Marissa Fretes: Broadening the University’s diversity focus

We’ve all heard it too many times.

Professors mention it in lecture, our friends bring it up in conversation and it echoes as a goal through the floors of Rice Hall: GW needs to be more diverse.

Even University President Steven Knapp has made it a concrete mission of his tenure to diversify GW.

But what does that really mean?

The University needs to take a step back and reevaluate what diversity means as its current view is too homogenous.

The University should make its principal focus of diversity increasing socioeconomic diversity. An explicit, and not secondary, focus on increasing socioeconomic diversity would lead to a more enriched and varied student body.

The President’s Council on Diversity and Inclusion released its report, “Diversity: A Key to Academic Excellence,” in June. The report outlines specific ways to increase diversity and create an inclusive atmosphere within the University. The Council came up with 12 main points of improvement, which include strengthening admissions and financial aid, targeting multicultural students, reorganizing the Multicultural Student Services Center and expanding the University’s use of minority- and women-owned businesses in the D.C. area.

It appears that in the eyes of the administration, the Council on Diversity and Inclusion, and the President himself, diversity and race are one in the same.

But diversity is more than a numbers game, and it’s more than simply recruiting minorities to attend GW. The idea of increasing diversity, while a great goal for the University, has been unfortunately distorted into this narrow definition of color, when it can mean so much more: religion, geography, political views and – most importantly – socioeconomic status.

The University should consider socioeconomic diversity seriously when creating its plans to improve campus diversity.

Terri Reed, the vice provost for diversity and inclusion, said, “The GW vision is to build on the existing diversity of our student body in all of its forms, including socioeconomic status.”

By focusing on racial diversity, she said, the University will also end up expanding geographic and socioeconomic diversity, too.

But the report has a principal focus on GW’s unsatisfactory racial breakdown, and takes the position that the University needs to do a better job at specifically convincing multicultural students to attend. The University shows a concern for socioeconomic diversity when it discusses strengthening financial aid awards, but the report does not make financial diversity appear to be the University’s number one goal.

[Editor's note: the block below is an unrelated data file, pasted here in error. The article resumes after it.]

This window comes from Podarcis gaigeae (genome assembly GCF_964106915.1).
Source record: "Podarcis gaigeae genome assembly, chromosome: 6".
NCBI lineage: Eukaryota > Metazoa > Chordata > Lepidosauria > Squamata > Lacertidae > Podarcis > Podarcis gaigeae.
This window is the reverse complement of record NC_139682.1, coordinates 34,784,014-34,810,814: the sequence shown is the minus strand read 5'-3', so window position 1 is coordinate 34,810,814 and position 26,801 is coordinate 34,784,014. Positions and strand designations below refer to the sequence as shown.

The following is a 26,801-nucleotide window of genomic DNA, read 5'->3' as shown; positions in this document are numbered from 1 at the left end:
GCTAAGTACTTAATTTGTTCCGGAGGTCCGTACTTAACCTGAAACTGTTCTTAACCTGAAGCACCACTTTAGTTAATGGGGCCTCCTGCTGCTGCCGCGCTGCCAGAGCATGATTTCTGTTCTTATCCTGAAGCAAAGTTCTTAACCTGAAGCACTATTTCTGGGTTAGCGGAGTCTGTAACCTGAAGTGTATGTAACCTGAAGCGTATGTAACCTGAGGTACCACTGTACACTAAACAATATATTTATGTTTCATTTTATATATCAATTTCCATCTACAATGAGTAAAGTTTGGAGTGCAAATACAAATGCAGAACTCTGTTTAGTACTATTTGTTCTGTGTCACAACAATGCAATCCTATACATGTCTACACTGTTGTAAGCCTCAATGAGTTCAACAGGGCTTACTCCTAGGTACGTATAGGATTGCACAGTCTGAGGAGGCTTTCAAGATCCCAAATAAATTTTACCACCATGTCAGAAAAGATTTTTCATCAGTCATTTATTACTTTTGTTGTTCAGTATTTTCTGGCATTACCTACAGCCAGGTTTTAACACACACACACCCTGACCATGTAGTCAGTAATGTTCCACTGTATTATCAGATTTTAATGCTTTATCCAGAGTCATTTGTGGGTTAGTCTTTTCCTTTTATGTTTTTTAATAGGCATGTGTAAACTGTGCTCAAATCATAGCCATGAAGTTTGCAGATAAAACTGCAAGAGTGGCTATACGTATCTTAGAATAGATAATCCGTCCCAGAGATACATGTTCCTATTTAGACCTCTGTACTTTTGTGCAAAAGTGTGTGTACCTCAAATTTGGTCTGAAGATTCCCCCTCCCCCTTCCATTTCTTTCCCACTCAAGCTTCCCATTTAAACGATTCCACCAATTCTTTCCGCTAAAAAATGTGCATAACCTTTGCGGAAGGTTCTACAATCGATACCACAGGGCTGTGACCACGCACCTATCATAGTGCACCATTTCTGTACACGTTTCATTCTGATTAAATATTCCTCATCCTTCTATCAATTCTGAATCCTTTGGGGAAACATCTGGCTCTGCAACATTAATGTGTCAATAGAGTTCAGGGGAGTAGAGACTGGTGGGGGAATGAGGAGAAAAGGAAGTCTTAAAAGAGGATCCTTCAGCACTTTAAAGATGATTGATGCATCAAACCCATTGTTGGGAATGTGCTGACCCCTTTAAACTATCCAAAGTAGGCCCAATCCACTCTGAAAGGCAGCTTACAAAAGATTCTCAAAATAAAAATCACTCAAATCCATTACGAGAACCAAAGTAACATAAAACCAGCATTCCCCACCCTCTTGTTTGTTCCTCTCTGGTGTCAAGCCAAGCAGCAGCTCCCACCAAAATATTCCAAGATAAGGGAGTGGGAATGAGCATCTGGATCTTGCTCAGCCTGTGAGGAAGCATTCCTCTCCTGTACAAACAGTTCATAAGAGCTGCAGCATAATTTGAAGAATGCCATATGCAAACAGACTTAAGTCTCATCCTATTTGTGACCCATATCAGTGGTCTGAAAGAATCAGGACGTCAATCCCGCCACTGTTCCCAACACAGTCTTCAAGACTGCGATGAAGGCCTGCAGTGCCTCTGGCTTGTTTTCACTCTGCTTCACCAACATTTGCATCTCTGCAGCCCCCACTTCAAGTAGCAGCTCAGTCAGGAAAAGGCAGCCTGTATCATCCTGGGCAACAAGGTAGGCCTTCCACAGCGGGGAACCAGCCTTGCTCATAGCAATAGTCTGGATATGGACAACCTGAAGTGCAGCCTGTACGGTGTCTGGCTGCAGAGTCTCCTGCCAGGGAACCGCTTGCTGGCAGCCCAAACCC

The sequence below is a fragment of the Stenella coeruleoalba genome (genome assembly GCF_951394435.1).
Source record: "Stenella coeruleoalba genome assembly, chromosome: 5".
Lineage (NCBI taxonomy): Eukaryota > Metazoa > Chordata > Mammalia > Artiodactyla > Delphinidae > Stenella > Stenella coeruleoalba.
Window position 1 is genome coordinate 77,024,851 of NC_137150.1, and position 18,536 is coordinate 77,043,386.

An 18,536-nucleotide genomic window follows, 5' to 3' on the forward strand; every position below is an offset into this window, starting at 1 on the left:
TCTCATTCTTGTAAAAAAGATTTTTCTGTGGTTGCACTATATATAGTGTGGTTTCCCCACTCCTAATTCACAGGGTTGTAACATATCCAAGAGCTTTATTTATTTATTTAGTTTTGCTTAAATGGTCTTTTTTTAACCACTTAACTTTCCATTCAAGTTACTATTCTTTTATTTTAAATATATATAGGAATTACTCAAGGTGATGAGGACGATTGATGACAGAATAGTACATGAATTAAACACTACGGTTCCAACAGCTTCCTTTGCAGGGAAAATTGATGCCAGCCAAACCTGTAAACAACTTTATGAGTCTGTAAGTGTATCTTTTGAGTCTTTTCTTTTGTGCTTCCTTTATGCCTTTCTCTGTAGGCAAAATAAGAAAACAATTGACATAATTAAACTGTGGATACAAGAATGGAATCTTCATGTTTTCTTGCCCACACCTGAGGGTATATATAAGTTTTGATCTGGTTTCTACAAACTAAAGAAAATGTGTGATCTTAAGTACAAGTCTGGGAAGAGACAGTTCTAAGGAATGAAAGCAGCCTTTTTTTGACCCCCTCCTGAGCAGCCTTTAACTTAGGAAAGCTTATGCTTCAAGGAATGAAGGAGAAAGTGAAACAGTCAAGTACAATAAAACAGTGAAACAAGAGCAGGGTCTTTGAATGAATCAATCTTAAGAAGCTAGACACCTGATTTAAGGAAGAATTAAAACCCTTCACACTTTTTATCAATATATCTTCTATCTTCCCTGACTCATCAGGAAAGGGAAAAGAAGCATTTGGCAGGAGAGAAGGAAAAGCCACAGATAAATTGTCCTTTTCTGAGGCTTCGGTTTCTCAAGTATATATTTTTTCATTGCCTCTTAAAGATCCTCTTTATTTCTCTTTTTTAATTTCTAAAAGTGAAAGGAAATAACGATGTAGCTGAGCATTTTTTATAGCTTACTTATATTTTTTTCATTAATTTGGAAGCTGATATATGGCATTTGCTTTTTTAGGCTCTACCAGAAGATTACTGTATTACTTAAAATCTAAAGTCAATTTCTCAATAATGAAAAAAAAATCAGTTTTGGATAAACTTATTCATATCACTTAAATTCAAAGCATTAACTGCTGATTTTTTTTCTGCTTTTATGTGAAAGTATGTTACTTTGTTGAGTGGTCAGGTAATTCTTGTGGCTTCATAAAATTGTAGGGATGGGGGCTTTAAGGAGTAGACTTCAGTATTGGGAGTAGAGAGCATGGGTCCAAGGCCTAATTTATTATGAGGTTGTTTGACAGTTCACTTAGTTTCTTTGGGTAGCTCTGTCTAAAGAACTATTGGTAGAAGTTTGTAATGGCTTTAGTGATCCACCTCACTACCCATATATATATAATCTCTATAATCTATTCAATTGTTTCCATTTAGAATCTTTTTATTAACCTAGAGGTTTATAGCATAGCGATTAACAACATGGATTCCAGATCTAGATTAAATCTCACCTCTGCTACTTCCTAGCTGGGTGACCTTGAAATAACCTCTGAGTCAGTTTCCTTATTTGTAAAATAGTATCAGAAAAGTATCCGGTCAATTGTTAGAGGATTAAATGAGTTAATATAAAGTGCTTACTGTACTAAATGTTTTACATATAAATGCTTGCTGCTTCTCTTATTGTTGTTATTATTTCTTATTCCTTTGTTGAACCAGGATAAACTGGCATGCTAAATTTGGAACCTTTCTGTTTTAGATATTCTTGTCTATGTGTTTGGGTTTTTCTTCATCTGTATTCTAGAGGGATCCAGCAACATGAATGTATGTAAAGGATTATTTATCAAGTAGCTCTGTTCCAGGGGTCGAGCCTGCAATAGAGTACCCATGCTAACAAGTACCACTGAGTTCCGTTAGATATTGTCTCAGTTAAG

While all forms of diversity are valuable, I believe that expanding socioeconomic diversity should be the University’s major and singular focus right now.

Indeed, GW has a need-blind application process. This comes at a time when many private schools nationwide are considering a prospective student’s financial situation when deciding whether or not to accept him or her. This process allows for qualified students of a lower socioeconomic status to have the same chance at GW that wealthier students do. GW is also a nationwide leader in doling out financial aid.

By specifically targeting lower-income students, the University can expand the composition of the student body; lower-income Americans are often multicultural, are often religious and even hail from places aside from New York, New Jersey and California.

Marissa Fretes, the writer, is a freshman majoring in English.

This column was updated Oct. 18, 2011 to reflect the following:
The Hatchet erroneously stated reported that the University’s Diversity: A Key to Academic Excellence,” report did not mention socioeconomic diversity. If fact, the University’s diversity report defines diversity to include,“ quite broadly to include matters of race, ethnicity, gender, income, religion, sexual orientation, intellectual traditions and more.

The column also erroneously states that, “the University’s Diversity report doesn’t outright mention socioeconomic status at all in its recommendations.” But the University in fact has a program in place to accept socioeconomically disadvantaged students by strengthening financial awards for accepted students.

The column also erroneously states that, “the University’s Diversity report doesn’t outright mention socioeconomic status at all in its recommendations.” But the University in fact has a program in place to accept socioeconomically disadvantaged students by strengthening financial awards for accepted students.

The Hatchet has disabled comments on our website. Learn more.